Prior to the revolution, France was one of the most powerful and advanced countries in Europe. France’s population was booming. It was the largest country in Europe with around 28 million. They also had the largest standing army, around 400,000 soldiers ready to go to war! France also had a large economy. The sheer size of the country made it one of the premier economic powers in Europe.
Despite all this, France in financial crisis. The past 50 years had seen conflicts like the Seven Years War (French and Indian War) and the American Revolution which put France into debt. Starting with King Louis XIV, the kings incurred great amounts of debt and passed it on to the new kings to deal with. By 1789, France was essentially bankrupt.
The king of France at this time was the absolute ruler, King Louis XVI, who was an introverted, shy and indecisive king. He was known for his lavish spending and borrowing money. He spends most of his time in his own little capital city, Versailles, just outside Paris. The queen, Marie Antoinette, had no clue when it came to politics and often gave her husband bad advice. She was also well known for her extravagance and opulence and was very much disliked by the people.
Kirsten Dunst played Marie Antoinette in the 2006 movie of the same title.
Another issue leading into the French Revolution were the inequalities in society. The existing social structure was similar to the feudal system in the Middle Ages. It basically was a divide between social classes and was a way of determining
Varied widely in what they contributed in terms of work and taxes First Estate Second Estate Third Estate•Roman Catholic clergy •Nobility •Largest group—97-98% of the population•Less than one percent •Less than 2 percent of of the population the population •Paid most of the taxes•Exempt from taxes •Paid few, if any taxes •Bourgeoisie—city- dwelling merchants,•Owned 10 percent of •Controlled much of the factory owners, and the land wealth professionals – Collected rents and •Held key positions •Sans culottes— fees – Government artisans and workers – Bishops and other – Military •Peasants—poor with clergy grew wealthy •Lived on country little hope, paid rents estates and fees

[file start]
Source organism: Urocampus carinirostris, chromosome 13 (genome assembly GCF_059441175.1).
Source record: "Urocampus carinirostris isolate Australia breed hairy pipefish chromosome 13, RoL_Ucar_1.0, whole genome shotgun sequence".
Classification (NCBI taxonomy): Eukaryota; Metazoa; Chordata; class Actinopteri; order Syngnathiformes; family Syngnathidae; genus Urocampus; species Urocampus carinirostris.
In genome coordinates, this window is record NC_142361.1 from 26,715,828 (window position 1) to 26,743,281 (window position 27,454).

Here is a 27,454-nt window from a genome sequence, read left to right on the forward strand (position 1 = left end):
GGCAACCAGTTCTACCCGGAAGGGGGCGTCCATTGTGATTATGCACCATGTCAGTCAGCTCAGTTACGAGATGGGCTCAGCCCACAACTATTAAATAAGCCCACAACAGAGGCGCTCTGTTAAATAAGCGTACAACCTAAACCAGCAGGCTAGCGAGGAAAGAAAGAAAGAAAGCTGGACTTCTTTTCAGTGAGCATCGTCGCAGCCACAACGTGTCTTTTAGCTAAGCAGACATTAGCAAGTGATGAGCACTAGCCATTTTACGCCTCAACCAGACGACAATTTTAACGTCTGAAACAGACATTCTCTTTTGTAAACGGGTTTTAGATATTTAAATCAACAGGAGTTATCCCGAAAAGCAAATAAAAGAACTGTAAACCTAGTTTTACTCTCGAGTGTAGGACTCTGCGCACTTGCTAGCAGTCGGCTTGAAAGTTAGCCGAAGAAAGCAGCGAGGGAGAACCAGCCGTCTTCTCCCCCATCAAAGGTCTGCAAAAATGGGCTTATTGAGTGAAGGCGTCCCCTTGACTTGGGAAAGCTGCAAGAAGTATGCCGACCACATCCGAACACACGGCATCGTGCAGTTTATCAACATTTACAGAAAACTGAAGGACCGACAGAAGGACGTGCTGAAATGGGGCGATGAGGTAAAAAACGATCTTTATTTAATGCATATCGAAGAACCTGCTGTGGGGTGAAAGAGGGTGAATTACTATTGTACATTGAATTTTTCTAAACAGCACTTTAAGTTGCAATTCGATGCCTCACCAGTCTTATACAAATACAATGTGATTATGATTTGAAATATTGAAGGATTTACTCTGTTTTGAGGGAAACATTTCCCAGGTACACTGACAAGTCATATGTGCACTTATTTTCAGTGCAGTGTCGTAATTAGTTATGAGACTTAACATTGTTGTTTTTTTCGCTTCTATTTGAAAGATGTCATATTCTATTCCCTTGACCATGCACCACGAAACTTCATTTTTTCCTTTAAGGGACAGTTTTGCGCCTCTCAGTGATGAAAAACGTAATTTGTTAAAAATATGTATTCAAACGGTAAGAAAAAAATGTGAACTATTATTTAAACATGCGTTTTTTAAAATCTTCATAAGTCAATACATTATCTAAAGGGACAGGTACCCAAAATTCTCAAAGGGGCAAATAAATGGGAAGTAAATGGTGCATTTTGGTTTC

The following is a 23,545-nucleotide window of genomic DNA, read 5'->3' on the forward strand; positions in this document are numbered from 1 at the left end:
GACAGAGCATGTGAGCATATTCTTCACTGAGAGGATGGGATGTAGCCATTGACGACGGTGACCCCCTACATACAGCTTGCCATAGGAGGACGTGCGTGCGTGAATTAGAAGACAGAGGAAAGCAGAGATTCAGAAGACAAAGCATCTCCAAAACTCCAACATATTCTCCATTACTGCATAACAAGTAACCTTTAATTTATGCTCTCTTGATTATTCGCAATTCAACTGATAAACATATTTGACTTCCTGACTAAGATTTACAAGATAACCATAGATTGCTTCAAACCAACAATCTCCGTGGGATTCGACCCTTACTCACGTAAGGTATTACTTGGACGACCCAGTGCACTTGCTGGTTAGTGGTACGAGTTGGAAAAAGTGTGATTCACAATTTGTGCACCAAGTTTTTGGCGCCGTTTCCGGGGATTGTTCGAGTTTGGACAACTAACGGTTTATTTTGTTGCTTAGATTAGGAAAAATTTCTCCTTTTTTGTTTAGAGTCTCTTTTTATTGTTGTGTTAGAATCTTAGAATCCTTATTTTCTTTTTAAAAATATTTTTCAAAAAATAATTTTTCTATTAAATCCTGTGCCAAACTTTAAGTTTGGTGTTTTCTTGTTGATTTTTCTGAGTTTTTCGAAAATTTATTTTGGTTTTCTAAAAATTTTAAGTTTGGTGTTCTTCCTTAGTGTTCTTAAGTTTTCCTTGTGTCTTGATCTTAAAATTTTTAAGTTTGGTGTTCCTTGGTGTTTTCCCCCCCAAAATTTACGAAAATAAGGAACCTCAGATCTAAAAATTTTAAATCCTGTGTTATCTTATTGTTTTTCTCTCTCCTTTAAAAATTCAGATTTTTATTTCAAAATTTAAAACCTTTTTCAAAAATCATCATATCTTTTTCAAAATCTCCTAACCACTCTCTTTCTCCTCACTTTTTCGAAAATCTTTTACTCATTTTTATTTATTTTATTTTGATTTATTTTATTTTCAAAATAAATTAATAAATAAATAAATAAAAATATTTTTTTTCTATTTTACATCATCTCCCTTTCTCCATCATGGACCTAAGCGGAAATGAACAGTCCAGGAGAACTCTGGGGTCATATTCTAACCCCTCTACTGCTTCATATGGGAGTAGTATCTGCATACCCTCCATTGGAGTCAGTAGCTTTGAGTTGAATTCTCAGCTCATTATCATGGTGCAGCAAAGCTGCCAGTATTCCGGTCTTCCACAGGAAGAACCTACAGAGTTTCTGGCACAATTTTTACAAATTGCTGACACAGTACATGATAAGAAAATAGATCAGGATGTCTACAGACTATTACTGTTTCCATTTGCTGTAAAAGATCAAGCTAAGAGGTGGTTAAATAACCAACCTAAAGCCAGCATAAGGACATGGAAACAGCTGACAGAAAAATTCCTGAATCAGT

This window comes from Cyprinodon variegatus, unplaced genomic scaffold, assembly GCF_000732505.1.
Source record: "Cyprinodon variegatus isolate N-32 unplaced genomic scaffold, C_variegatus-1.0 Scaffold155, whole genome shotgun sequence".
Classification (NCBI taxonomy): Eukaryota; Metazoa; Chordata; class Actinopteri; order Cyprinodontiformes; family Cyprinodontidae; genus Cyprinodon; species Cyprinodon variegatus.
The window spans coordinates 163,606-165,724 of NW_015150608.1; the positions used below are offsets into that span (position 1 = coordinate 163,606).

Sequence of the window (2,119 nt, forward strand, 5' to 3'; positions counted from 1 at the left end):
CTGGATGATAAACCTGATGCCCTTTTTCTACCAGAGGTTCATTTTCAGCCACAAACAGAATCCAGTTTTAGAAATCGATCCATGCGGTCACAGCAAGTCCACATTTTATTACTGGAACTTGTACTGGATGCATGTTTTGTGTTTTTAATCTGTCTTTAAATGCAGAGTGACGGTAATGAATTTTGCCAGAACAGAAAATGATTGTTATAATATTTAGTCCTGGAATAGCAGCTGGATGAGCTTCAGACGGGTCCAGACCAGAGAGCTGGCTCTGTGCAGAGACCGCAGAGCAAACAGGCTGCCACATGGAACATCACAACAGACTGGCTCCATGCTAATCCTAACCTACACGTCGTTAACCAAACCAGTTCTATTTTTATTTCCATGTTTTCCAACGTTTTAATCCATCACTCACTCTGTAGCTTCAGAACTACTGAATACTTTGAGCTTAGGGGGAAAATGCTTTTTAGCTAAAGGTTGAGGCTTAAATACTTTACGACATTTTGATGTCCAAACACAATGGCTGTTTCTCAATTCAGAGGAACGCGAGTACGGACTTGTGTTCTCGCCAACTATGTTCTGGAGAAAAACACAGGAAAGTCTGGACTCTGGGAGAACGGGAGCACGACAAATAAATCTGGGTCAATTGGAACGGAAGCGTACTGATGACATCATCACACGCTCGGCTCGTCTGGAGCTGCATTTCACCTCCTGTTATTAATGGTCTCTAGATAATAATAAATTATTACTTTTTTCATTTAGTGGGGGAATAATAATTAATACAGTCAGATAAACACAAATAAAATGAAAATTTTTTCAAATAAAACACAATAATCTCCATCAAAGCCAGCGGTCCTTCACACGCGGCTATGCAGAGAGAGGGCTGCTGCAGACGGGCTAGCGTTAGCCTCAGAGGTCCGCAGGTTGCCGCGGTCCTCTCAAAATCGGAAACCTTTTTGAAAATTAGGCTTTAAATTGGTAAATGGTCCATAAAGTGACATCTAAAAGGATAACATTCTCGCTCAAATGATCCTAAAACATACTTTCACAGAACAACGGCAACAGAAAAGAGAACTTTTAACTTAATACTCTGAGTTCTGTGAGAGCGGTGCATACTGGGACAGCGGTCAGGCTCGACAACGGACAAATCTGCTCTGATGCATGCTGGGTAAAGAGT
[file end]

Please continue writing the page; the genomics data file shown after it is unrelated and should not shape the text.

Each estate was unhappy with the other. (struggle for wealth and power) The 3rd Estate was obviously the worst off of the three. They thought that the taxes should not be placed solely upon the 3rd Estate. They felt the other estates should share the financial burden. There was also long standing resentments against the monarchy. King Louis XVI was a shy, indecisive king and Marie Antoinette was an unpopular, self indulgent queen.
Louis responds to the financial crisis by raising taxes to get France out of debt. This has a terrible domino effect. Prices on goods, services and rent were raised while wages stayed the same (inflation). People in the Third Estate suffered greatly from this inflation. It was determined that as much as 1/3 of France were now considered peasants (poor). This angers many people who are now starving, unable to afford a simple loaf of bread. Whispers of revolution start to abound.